Psych term paper ideas

  • They had a positive temperament, a good outlook on life
  • They had talents and skills in non-academic areas and used them and enjoyed them
  • They had stable homes and effective parents who helped them grow and mature like their peers
  • They had a mentor, someone other than the parents, who encouraged them to assume that they could be successful and pushed them to be their best.
Previous research has shown children with LD were more likely to report depression. Stevenson and Romney (1984) found that 14% of LD children age 8 to 13 showed signs of clinical depression. Wright-Strawderman and Watson (1992) obtained a higher estimate of % of LD children age 8 to 11. The research has been confused in that some LD children do poorly in school, and thus are LD and underachieving , while others do well in school, and thus are only LD and not underachieving . The poor achievement may be the key factor in depression. More modern research shows that LD children who have a strength or skill in a non-academic area develop “non-academic self-esteem.” they feel a sense of pride and accomplishment, and receive the respect of their peers. These children do not show self-esteem and social problems even if they are LD.

On the main page is a very good site by the National Institute of Mental Health, called Anxiety Disorders , which is basically on on-line brochure explaining in basic terms some of the more common anxiety disorders, including " Generalized Anxiety Disorder ", a technical term very close to agoraphobia.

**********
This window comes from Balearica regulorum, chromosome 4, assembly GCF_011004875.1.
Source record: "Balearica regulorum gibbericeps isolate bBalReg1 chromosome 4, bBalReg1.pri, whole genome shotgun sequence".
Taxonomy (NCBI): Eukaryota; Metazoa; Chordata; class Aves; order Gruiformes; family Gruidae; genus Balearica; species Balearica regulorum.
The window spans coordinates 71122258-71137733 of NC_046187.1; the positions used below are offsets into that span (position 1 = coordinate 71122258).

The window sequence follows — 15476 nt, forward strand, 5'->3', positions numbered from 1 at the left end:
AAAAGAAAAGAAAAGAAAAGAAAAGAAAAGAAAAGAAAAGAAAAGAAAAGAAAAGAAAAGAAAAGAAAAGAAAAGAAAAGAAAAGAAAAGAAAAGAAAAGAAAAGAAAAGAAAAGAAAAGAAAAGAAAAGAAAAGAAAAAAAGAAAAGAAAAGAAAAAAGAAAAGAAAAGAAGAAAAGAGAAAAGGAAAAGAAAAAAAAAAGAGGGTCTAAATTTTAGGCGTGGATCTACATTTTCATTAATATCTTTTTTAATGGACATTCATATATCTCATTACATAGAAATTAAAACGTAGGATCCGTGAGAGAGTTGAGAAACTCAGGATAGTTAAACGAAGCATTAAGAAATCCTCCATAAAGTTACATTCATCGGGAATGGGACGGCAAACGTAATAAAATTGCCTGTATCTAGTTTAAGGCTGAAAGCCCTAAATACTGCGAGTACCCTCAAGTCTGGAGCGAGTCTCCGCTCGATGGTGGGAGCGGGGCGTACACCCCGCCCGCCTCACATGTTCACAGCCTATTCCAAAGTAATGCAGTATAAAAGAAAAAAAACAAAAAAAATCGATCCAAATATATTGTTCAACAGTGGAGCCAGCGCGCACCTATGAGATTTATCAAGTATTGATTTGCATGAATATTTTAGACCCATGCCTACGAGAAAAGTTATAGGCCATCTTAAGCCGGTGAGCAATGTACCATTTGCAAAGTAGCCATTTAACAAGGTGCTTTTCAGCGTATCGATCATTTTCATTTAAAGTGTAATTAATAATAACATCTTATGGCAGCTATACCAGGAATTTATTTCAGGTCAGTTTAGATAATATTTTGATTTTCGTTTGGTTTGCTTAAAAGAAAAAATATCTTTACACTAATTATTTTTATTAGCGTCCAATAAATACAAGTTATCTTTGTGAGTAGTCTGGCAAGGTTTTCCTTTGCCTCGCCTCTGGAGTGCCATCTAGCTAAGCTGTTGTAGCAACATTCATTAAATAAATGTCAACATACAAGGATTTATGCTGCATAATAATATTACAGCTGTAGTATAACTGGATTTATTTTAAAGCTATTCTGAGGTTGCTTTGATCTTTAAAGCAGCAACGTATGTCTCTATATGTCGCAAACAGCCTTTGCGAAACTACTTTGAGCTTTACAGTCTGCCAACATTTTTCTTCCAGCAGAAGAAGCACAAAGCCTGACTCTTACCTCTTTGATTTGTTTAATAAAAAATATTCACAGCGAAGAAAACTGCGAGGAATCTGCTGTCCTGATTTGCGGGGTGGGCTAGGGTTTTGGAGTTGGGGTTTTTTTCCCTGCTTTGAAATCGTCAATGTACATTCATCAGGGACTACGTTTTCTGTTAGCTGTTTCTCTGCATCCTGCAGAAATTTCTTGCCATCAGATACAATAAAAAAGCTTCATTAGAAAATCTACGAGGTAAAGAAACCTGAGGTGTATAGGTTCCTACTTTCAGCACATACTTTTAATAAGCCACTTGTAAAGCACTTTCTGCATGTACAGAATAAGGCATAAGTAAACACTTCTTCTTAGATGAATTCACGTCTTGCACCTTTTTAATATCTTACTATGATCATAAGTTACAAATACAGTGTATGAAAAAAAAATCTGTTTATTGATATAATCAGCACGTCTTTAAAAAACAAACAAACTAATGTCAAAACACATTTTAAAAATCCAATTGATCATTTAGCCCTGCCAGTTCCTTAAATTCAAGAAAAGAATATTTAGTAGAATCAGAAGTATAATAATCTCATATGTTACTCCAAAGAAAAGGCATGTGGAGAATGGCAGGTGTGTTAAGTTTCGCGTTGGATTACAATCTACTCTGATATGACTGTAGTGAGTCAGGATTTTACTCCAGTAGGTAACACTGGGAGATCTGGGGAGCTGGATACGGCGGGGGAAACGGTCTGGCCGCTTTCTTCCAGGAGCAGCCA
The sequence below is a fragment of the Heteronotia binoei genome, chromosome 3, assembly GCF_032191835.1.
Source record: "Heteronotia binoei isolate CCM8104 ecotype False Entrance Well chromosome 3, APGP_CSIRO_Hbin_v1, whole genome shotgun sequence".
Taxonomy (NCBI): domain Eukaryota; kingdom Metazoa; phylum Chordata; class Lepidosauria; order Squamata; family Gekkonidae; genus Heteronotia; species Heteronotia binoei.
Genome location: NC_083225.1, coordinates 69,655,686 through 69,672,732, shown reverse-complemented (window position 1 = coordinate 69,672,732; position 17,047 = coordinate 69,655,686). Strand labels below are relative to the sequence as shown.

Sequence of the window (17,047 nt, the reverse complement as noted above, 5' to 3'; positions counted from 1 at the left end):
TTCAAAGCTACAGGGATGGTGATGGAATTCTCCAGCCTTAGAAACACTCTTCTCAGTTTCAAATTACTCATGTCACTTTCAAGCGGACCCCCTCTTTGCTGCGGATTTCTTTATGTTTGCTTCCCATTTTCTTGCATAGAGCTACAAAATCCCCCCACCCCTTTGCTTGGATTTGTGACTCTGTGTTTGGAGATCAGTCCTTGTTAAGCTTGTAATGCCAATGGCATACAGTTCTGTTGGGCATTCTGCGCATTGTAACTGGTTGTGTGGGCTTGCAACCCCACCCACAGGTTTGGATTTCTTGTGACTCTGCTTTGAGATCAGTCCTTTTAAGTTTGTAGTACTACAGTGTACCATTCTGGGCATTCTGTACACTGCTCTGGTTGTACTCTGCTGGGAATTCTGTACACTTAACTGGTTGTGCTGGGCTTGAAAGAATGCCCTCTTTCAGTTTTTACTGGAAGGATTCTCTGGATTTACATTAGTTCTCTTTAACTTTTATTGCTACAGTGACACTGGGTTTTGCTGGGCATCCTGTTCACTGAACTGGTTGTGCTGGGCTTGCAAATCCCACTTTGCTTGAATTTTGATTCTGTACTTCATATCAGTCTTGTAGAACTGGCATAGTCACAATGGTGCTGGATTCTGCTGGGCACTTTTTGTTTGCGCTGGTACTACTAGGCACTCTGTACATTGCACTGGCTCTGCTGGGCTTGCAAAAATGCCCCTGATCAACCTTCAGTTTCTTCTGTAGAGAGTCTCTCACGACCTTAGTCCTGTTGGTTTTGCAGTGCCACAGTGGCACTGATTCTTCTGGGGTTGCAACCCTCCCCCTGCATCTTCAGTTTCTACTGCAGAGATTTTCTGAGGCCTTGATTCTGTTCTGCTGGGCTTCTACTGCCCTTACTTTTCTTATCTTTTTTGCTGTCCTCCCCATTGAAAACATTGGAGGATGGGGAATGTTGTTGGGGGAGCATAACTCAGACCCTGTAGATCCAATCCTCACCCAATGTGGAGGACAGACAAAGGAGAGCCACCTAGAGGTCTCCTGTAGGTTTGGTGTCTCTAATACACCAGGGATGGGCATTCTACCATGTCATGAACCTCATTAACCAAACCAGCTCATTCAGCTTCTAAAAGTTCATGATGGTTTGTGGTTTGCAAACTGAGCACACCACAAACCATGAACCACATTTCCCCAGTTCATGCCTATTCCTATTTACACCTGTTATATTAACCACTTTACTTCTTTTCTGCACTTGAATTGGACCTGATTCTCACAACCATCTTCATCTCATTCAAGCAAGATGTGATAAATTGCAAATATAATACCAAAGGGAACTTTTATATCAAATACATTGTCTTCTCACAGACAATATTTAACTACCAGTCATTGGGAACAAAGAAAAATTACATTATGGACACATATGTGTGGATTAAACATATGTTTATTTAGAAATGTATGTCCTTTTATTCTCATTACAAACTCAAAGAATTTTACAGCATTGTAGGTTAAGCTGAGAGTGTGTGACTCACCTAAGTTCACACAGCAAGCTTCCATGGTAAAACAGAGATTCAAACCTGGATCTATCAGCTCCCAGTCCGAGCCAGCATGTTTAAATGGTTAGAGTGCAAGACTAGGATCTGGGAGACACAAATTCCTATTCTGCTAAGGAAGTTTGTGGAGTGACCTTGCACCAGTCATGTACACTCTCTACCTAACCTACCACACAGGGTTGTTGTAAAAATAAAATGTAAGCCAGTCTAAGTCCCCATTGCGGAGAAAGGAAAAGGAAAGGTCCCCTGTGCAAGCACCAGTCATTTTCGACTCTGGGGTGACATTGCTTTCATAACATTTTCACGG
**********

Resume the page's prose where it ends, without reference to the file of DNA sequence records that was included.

I also just put up a page on "School Phobia" , which is written by a colleague of mine and it is the only thing like it that I've seen on the Internet, a 2-page discussion of this very specific, rare and interesting form of anxiety disorder. The reason this is related, is because some psychologists (including myself) have seen instances of "school phobia" where a child is just so anxious about "everything", that they may qualify as agoraphobic (unless they're extremely anxious in their own home and "safety zone"). Then again, there are adult agoraphobics who may have a unique kind of "traumatic stress disorder" which blossoms into "agoraphobia", as opposed to an ongoing "generalized anxiety disorder" which overwhelms 99% of ability to function in a non-hospital setting. Agoraphobia is a very interesting topic, and much has been written about it.

The School Phobia page, if you're interested is at:


ALL of the topics covered here -- and more -- are listed among other resources on my Current Topics in Psychology page. If you are looking at this Q&A page while exploring the Current Topics in Psychology site, please to explore the many pages and links, and you can always return to the main index page by selecting "CURRENT TOPICS IN PSYCHOLOGY" on the smaller "Quick Reference Guide" screen on your left. Click on any of those topics there, and you're off to another web site and in totally new directions as you follow the links to some mega-resources of the Internet.

So, please bookmark this page (make it a "favorite") and also the Current Topics in Psychology main page, so you can always refer back to any of the other sites or references "on my bookshelf" which I think are valuable to students and parents and professionals.

OK, you've got me writing another paper of my own here, and I'm online long distance! So, do some research of your own now, and feel free to quote me if you'd like... I wish you well with your research paper.


Psych term paper ideas

psych term paper ideas


psych term paper ideaspsych term paper ideaspsych term paper ideaspsych term paper ideas